That Moment of Truth

People sometimes tell me they don't like serious musicals, that musicals are "supposed to be" happy and light. That always baffles me. Sure, that was true in the 1910s and 20s, but that was a long time ago -- like a century ago!

If you think about it, almost all the shows that people consider the great classics have very dark strains in them. Sure, there are exceptions, like Hello, Dolly!, but not as many as you'd think...

Show Boat, which most people think of as incredibly old-fashioned (though it was genuinely cutting edge when it first opened) is about interracial marriage (when it was still illegal), domestic abuse, gambling addiction, a deadbeat dad who abandons his wife and child... Sounds like one of today's rock musicals, doesn't it...?

But wait, there's more...!

Carousel is about an abusive man who accidentally gets a girl pregnant then gets himself killed in a failed robbery attempt. Oklahoma! isn't quite that dark, but a major plot point is Jud's attempted rape of Laurie and his attempted murder of Curly. South Pacific is about war and racism. The Sound of Music is about escaping the Nazis. West Side Story is about gang violence and it leaves three dead bodies on stage. Cabaret is about the anti-Semitism that led to the Holocaust. Man of La Mancha is set in a dungeon of the Spanish Inquisition. The Music Man is about a con man who tries to swindle a town full of good people out of their money, using their children as pawns. Even the seemingly old-fashioned My Fair Lady is about an incredibly misogynistic man emotionally abusing a young woman.

I assume you get my point...

The idea that musicals are -- or even used to be -- silly, frothy, escapist nonsense is not supported by reality. Yes, there have always been silly musicals, but there have also always been silly novels, movies, and plays, and that doesn't make novels, movies, and plays silly art forms.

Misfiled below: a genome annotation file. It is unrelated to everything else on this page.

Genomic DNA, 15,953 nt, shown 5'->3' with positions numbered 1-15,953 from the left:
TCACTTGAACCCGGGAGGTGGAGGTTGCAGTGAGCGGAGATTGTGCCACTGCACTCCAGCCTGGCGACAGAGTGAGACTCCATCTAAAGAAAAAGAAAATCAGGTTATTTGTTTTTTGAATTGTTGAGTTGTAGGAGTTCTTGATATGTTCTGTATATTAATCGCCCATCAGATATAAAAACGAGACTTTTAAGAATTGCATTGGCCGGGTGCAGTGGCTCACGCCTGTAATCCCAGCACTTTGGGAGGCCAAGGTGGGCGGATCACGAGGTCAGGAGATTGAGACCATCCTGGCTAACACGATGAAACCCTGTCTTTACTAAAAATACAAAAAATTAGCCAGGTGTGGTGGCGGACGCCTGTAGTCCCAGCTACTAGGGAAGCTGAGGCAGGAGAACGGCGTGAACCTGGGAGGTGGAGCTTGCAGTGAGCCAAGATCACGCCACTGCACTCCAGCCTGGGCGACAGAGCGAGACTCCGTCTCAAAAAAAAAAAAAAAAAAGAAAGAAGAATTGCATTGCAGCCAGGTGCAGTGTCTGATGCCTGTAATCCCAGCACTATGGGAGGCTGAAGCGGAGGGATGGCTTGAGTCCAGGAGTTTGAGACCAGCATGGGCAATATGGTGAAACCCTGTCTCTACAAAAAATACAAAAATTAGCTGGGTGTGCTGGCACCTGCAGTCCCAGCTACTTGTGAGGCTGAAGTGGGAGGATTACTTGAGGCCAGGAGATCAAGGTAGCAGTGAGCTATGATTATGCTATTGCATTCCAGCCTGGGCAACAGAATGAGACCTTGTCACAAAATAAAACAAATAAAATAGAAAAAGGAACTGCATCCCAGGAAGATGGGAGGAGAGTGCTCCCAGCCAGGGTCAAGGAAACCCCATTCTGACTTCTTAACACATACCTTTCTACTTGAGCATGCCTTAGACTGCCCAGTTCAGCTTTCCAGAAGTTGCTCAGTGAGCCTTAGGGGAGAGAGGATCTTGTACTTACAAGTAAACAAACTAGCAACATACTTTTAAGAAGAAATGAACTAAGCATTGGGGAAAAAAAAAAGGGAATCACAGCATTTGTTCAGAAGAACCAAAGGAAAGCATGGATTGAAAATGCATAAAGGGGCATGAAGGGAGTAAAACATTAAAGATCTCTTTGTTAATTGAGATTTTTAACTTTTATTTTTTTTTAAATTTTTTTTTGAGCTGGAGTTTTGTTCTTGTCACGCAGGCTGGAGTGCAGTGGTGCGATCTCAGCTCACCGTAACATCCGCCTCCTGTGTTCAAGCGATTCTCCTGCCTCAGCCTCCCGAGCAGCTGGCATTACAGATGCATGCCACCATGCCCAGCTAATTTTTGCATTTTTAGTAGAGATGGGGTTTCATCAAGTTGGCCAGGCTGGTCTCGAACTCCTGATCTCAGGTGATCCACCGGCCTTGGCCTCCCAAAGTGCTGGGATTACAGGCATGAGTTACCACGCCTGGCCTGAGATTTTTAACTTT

So yes, bare is a serious musical. It's certainly got its share of laughs (not least among them, a giant penis pinata), but the underlying story is very serious, with very high stakes. And that's not an anomaly; musicals have always taken on serious subjects.

Musicals reflect the world around them -- sometimes serious, sometimes funny, and quite often funny on the surface but serious underneath. By definition, the stories that make the best musicals are very emotional, because music conveys emotion better than spoken words can and so musicals tell emotional stories better. Sometimes the emotions involved are only romantic ones, but quite often the emotions are far more complicated and darker than just First Love. And the proof of that is the list of shows that people consider the great classics.

And further proof is the small number of new musicals that really are entirely lightweight. Sure, there are some (Sister Act, The Addams Family, etc.), but most new musicals today are both funny and very serious (Next to Normal, Jersey Boys, The Scottsboro Boys, etc.) because that's what life is.

Don't tell me people go to the theatre (or movies) for "escape." That's just not true. People go to connect, to make sense of the craziness of living life. They may not be conscious that's why they're there, but it is. As humans, we make art and tell stories because that's how we learn about ourselves and each other, and that's how we preserve the lessons we learn about being human. Actor Ben Kingsley has said about actors, "The tribe has elected you to tell its story. You are the shaman/healer, that's what the storyteller is, and I think it's important for actors to appreciate that. Too often actors think it's all about them, when in reality it's all about the audience being able to recognize themselves in you."

The emotions and problems presented in bare are as intensely human as anything you'll see. These are very real characters with very real emotions. Even before all the pieces of our production come together, we can see the profound truth being told in this show, and we can't wait to share it. Acting guru Stella Adler once said, "Unless you give the audience something that makes them bigger – better – do not act."

We agree with the fictional artistic director on the wonderful TV show Slings and Arrows: "The theatre is an empty box and it is our job to fill it with fury and ecstasy and revolution." Not comfort and mindless silliness.

bare is gonna knock your socks off.

Long Live the Musical!